Looping back to step 1, it turned into this reasoning about how this was almost the least I could do. So I started. And my fingers started writing by themselves. Self conscious about writing in english I stopped and erased. And started over. And over. Until I realized that it wasn’t about the language, or about the stylesheets or the color themes. The writing had nothing to do with that and everything to do with how light I felt after each post. How happy it made me to write. How incredibly impressed by the thoughtful comments and feedback I have received from the FIRE community since starting.

This is still a tool for me to realize my FIRE goal. But independently of that, it has become a goal in itself, with an intrinsic purposefulness that really has nothing to do with the first goal.

Thank you for following me on this route.

/FV

Bitcoin, Ethereum and other cryptocurrencies

Crypto currencies bitcoin ethereum are they here to stay

Bitcoin and the legacy of cryptocurrencies

Five years ago I was convinced that Bitcoin, bearing the legacy of all cryptocurrencies, had reached its peak.  From here on it would silently fall into oblivion, sort of like those horrific 5-second snippets of music people used as their ringtone back in the 90s just because technology allowed for it. I will never be able to hear the first tones of Sugarbabes ’round round’ without a stressed peak in adrenaline, and a nervous glance at my phone. Anyway, I was convinced it was a done deal.

As we can see, these are clearly one of those wonderful far-sighted things I was completely on point with (please hear the Scandinavian irony here).

bitcoin price cryptocurrency development
Price of bitcoin in the past five years, picture from www.bitcoin.com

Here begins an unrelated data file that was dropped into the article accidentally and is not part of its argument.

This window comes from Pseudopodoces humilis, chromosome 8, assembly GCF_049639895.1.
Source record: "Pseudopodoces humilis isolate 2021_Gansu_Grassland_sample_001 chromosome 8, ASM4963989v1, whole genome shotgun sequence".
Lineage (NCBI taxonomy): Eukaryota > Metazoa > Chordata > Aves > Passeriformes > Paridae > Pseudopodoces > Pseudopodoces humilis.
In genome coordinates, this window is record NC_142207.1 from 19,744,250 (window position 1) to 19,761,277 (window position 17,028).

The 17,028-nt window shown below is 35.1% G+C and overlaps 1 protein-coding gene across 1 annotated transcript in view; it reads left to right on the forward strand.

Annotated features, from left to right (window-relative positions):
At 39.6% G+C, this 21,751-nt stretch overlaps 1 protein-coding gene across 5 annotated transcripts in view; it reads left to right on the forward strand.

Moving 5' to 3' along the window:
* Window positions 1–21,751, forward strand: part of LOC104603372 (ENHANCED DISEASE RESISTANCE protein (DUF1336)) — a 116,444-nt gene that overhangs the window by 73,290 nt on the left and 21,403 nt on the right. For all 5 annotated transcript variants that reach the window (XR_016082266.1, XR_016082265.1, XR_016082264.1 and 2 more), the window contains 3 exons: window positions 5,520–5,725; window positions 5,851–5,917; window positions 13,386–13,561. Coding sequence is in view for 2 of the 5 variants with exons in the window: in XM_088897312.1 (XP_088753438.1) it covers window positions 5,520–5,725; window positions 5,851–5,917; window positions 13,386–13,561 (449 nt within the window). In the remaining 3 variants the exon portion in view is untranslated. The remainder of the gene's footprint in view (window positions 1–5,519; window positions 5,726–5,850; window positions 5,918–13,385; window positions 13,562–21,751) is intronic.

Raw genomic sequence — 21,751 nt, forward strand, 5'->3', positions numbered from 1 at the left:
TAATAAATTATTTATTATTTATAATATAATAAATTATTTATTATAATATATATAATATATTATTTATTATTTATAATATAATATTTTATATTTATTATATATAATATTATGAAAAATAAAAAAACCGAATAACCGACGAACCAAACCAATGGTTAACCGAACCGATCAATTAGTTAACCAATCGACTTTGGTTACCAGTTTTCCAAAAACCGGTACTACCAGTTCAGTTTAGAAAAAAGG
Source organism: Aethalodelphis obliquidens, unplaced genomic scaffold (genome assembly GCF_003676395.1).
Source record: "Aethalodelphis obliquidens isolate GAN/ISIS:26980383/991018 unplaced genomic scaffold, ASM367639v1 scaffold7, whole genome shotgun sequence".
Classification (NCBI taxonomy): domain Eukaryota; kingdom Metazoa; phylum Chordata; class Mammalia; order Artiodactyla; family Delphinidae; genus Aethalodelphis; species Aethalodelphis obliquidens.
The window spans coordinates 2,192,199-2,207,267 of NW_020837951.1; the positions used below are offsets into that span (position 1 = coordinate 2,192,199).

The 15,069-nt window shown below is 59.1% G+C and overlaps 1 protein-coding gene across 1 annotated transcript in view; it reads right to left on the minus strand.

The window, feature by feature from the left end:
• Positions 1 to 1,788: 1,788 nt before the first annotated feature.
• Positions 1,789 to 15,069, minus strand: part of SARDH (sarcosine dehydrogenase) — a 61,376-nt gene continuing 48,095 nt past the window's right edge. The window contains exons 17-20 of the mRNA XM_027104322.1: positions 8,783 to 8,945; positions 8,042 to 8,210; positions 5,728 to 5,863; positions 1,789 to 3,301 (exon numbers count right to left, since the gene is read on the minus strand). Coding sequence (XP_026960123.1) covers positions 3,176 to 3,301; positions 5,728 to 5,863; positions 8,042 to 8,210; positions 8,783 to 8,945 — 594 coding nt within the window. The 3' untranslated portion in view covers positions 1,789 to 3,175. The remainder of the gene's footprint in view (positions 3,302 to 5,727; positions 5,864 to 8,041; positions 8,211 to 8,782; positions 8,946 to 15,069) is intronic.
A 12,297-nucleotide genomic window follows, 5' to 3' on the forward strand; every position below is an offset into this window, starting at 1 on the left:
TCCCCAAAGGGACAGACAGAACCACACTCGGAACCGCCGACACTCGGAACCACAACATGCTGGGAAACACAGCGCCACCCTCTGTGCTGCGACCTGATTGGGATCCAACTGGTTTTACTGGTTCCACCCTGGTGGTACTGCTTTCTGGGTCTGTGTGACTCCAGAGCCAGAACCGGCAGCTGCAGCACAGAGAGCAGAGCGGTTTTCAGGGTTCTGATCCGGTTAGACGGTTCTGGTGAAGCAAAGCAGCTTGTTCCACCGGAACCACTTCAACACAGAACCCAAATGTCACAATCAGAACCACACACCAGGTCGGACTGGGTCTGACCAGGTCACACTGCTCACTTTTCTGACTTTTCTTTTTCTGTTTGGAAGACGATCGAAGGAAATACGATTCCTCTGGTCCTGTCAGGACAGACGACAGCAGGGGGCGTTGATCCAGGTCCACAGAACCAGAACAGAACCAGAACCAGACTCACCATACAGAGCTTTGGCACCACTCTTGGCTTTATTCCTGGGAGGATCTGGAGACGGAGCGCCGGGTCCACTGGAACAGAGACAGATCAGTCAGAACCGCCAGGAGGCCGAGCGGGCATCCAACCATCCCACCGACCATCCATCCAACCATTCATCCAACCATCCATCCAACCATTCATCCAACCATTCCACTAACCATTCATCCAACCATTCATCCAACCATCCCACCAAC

Bitcoin has rushed like nothing else in the past few months, and there are a few forerunners along with it like Ethereum that are making its way up too.

As a newbie-bitcoiner and a borderline-news-junkie  I am torn between what to think of these. This is definitely the high-risk part of The Leprechaun .

Yes side

Yes, I see the future of finance, the internet finally seeing its legacy being instantiated into something tangible and useful, outmaneuvering the big, bad, corporate banks and so on. Sure. 

No side

But I also see the fragility, the marketplace made for people that have reasons to want to not be traced (human traffickers, illegal exporters etc.) and heaps and heaps of sites with semi-legit (read fraudulent) dealers, shadow-sides that mirror real online markets where people send their money somewhere where they will never see them again.  All without the slightest legal chance of getting them back.

But still

Still, I am ending up on the yes side. I think that as the years are starting to add up, it speaks for the probability of cryptocurrencies being here to stay. As more and more people are using it, the legitimacy as well as its liquidity increases tenfold. In addition, I am a firm believer that technology capabilities like this (music ringtones being the exception) cannot every be banned, it will only increase its attraction. We are making this a “good” force to be reckoned with, but only as long as the masses keep latching on to it. This is mainly because the technology behind blockchain is genius and unprecedented in its its usability as a financial mechanism.